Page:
That burst of form, as well as his displays for Ballynahinch as they won Division 1B of the AIL, resulted in Ulster offering him a six-month development contract coming into the 2019/20 campaign and McCall vowed again to show his worth.

He began this season’s Celtic Cup as starting hooker for Ulster A but swiftly felt he was “put on the back-burner a wee bit” as youngster Tom Stewart was chosen ahead of him.

The up-and-down nature of it all had an effect on McCall.

“I’m very much a believer in doing stuff for the team and not trying to be too selfish,” he explains. “When that was happening I’d be going home and to be honest I’d be in absolute bits that I wasn’t able to make my mark.

zack-mccall McCall is a skillful hooker with good footwork and handling ability. Ryan Byrne / INPHO Ryan Byrne / INPHO / INPHO

“But then I’d come into training and would try to be a positive influence on younger guys and be a real leader.

“Really, behind it all, I was struggling with my own battles. I’d say I’m a fairly emotional guy and not afraid to express my emotions but with that you have to put on a bit of a poker face.”

He was back out of the trough for the closing games of the campaign, earning a start in the Celtic Cup final against Leinster, the latest peak and “one of the bigger occasions I had in an Ulster shirt.”

McCall’s efforts led to Ulster offering him an extension of his six-month deal until the end of this season, but his time with the province has been finished due to the sport being put on hold. When rugby returns, McCall won’t be with Ulster.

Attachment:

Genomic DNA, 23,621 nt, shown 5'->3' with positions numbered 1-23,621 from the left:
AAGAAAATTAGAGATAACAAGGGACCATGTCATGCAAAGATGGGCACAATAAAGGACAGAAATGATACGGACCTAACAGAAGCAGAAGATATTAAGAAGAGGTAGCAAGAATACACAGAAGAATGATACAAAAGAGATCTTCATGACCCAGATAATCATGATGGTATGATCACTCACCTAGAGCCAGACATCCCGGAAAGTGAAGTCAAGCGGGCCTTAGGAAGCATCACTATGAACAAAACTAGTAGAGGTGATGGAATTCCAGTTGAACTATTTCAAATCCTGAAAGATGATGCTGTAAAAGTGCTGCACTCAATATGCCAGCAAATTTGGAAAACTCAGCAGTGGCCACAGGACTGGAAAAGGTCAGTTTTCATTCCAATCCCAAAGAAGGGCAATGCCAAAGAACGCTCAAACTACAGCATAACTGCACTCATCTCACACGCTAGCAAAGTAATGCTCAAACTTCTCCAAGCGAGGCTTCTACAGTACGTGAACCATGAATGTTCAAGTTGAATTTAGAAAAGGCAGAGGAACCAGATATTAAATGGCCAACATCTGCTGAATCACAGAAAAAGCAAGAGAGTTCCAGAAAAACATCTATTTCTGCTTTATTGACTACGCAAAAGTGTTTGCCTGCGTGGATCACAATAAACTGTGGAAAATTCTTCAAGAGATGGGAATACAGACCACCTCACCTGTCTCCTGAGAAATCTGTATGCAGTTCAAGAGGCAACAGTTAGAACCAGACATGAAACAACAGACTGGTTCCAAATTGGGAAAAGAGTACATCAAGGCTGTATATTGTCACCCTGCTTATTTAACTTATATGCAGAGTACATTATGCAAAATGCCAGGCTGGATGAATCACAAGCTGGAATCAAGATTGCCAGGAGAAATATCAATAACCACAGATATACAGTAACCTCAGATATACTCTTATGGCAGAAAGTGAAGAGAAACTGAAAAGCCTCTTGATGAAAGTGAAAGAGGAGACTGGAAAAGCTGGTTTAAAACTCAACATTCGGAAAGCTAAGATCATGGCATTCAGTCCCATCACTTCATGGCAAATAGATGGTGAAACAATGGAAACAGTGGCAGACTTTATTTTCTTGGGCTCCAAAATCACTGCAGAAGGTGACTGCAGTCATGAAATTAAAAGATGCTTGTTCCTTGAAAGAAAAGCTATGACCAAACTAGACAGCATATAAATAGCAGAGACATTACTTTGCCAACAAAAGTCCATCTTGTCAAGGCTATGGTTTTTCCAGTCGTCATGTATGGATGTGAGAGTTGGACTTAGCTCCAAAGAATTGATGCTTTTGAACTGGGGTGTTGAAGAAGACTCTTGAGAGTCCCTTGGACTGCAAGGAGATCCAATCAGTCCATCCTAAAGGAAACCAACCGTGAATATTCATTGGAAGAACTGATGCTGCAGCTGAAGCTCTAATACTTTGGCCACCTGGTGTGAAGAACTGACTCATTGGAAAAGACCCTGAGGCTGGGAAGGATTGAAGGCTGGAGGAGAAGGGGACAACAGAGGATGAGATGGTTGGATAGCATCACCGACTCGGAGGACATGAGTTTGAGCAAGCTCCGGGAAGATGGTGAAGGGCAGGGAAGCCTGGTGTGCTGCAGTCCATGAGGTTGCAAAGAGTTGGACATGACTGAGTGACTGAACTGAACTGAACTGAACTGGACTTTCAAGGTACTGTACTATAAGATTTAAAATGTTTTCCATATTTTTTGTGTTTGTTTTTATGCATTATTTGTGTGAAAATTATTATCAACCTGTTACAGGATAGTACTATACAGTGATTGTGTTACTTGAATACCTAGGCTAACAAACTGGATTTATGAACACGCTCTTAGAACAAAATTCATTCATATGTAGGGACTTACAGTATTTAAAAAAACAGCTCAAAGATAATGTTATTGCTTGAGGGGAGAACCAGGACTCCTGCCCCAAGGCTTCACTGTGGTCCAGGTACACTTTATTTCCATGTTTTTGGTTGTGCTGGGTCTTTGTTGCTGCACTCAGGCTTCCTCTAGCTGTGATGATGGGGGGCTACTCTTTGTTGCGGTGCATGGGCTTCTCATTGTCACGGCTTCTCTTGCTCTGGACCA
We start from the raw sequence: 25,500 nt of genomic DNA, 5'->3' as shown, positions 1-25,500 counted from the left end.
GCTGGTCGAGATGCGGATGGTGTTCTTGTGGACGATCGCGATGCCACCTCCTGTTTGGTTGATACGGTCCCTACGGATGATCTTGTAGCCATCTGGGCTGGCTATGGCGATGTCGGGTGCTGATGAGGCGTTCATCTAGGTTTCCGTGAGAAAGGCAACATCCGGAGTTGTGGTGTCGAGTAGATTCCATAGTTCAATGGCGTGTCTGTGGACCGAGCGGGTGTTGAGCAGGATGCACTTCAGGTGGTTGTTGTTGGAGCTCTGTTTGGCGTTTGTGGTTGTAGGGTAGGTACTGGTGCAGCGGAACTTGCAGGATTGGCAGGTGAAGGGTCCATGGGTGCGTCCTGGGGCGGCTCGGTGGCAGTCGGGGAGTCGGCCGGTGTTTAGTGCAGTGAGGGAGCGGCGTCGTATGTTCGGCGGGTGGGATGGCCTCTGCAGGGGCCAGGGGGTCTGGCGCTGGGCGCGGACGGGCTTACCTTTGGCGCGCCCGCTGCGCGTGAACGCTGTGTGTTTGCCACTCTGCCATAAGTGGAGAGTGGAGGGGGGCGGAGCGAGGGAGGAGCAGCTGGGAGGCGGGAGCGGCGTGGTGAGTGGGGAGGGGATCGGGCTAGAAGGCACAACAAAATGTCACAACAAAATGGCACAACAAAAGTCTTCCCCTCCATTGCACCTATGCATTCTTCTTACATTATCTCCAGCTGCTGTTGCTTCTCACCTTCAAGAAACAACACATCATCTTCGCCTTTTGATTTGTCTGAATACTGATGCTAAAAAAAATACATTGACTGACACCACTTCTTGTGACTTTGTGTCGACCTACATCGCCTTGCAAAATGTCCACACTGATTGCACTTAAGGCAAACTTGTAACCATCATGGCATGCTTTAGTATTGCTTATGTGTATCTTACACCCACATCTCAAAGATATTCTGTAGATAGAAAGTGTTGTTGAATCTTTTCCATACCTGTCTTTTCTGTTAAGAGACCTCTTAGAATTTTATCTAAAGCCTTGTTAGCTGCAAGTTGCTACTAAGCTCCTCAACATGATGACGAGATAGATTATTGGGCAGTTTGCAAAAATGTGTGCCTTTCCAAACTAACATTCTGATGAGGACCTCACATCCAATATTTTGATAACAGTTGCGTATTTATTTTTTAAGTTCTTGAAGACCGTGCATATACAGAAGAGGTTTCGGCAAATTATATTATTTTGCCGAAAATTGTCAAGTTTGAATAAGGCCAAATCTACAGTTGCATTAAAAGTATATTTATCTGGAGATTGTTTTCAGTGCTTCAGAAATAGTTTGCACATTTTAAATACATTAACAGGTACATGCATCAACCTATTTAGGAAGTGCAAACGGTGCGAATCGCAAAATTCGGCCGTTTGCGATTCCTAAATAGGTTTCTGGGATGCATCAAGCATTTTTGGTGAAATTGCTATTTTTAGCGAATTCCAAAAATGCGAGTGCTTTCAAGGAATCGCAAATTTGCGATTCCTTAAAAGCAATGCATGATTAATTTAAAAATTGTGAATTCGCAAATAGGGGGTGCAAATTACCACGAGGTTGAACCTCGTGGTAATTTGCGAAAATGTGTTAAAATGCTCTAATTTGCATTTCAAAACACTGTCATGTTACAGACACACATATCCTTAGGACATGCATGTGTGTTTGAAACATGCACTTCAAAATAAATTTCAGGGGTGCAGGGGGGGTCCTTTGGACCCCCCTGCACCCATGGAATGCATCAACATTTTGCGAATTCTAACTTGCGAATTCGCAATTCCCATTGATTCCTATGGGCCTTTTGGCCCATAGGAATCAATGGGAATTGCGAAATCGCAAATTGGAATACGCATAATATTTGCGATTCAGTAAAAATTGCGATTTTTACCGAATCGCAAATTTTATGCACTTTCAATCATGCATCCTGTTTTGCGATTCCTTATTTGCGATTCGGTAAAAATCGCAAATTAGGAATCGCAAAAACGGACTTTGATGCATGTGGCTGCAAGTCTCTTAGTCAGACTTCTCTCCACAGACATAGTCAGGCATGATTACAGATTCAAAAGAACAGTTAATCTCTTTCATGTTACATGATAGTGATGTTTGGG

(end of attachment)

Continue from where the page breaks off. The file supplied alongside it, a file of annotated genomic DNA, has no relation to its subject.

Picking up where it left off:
He appreciated the honest feedback as Ulster told him they were happy with their senior hookers – Rob Herring, John Andrew, Adam McBurney – for next season, with Stewart in the academy.

But leaving without a senior cap is tough for McCall to take.

“That was probably the most difficult part for me through the whole process,” he says. 

“It’s awesome seeing some of your best mates doing well on the pitch. You feel good for them, but at the same time I remember being 24th man for the senior team at one stage and there were four or five guys from the academy who got their debuts. 

“I was sitting in the stand watching and buzzing for my mates but also wondering when it would kick-off for me.

“There wasn’t much of a chance to actually prove yourself. I just felt like I wasn’t given the opportunity to go out and prove myself in an Ulster jersey.”

McCall is keen to stress the positives of his time with Ulster, however, underlining how he has made great friends in the province, how he enjoyed travelling for games – the trip to Boston a major highlight – and the competitive nature of the training.

zac-mccall-scores-a-push-over-try McCall on the ball in an Ulster maul against Canada in 2016. Presseye / Brian Little/INPHO Presseye / Brian Little/INPHO / Brian Little/INPHO

Being a pro alongside his older brother is something he’s thankful for too.

“That’s been awesome, travelling to work every day with your brother. He’s one of my best mates now. The bond we have is pretty strong because of it all.

“Through any difficult times I had, he was the only one who could really understand it. You speak to your parents and girlfriend and they would see my frustration and disappointment but not really understand it because they’re not in my position.

“Kyle could see it all from my side, the struggles, and he really helped me through some of the darker times.”

While lockdown means the rugby market is on pause, McCall is hopeful that things will start moving again soon and opportunities begin to open up for players like him who currently don’t have contracts.

His time in Ulster might be over but McCall – who has a science degree and a Level 3 IRFU coaching qualification in his back pocket – isn’t finished with professional rugby yet.

“I’ve dedicated my life to rugby so why not continue? I feel I still have plenty to offer as a player. If I get a chance somewhere, I can let my rugby do the talking.

“I would like to prove a few people wrong and make my point. I’ve only ever known rugby so it would be a sad day to call this the end of the road.”